• MEMRI;
  • manganese;
  • pancreas;
  • non CNS organs;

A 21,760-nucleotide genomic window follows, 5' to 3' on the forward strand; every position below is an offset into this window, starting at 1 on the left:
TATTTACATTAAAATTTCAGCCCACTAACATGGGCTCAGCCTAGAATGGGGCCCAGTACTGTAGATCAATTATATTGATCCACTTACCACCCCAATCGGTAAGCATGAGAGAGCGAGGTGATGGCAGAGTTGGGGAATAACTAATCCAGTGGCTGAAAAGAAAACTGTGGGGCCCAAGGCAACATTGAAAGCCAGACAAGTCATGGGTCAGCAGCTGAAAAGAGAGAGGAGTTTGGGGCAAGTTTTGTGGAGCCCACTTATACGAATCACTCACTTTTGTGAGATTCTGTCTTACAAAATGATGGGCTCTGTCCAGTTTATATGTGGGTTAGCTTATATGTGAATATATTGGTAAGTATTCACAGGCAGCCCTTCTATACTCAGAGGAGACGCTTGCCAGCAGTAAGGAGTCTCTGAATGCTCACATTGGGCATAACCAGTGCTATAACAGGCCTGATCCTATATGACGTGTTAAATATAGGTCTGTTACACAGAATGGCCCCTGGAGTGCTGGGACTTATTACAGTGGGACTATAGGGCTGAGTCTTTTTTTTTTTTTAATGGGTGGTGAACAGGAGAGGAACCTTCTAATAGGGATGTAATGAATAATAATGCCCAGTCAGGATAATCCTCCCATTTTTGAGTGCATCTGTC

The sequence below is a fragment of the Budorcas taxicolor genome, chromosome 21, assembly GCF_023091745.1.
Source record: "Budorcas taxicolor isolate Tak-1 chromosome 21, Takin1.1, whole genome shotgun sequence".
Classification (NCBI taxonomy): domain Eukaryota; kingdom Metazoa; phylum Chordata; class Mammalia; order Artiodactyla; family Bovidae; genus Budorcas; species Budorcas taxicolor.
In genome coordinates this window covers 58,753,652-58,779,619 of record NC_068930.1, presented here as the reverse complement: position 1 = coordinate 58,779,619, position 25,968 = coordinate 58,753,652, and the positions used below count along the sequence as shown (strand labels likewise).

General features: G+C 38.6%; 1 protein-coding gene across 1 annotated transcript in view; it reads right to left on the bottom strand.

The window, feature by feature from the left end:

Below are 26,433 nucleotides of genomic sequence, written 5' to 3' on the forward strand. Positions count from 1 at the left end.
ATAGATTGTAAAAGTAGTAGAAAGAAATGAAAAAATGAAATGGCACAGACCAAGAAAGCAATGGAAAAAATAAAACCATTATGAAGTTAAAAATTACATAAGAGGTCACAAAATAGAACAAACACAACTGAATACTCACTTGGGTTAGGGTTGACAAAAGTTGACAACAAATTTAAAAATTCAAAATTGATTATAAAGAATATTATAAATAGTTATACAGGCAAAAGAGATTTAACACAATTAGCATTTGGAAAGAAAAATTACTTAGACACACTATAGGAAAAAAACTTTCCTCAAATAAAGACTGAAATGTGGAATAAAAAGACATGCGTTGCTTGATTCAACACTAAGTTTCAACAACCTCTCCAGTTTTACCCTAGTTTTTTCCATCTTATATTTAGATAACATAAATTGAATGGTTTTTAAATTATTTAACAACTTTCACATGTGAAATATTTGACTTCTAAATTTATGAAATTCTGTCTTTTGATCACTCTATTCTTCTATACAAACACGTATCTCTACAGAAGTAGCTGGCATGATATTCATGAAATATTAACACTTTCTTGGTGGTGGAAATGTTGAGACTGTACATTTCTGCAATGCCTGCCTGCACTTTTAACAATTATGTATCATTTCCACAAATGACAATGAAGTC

Manganese-enhanced magnetic resonance imaging (MEMRI) is a novel imaging technique capable of monitoring calcium influx, in vivo. Manganese (Mn2+) ions, similar to calcium ions (Ca2+), are taken up by activated cells where their paramagnetic properties afford signal enhancement in T1-weighted MRI methodologies. In this study we have assessed Mn2+ distribution in mice using magnetization-prepared rapid gradient echo (MP-RAGE) based MRI, by measuring changes in T1–effective relaxation times (T1-eff), effective R1-relaxation rates (R1-eff) and signal intensity (SI) profiles over time. The manganese concentration in the tissue was also determined using inductively coupled plasma atomic emission spectrometry (ICP-AES). Our results show a strong positive correlation between infused dose of MnCl2 and the tissue manganese concentration. Furthermore, we demonstrate a linear relationship between R1-eff and tissue manganese concentration and tissue-specific Mn2+ distribution in murine tissues following dose-dependent Mn2+ administration. This data provides an optimized MnCl2 dose regimen for an MP-RAGE based sequence protocol for specific target organs and presents a potential 3D MRI technique for in vivo imaging of Ca2+ entry during Ca2+-dependent processes in a wide range of tissues. Copyright © 2010 John Wiley & Sons, Ltd.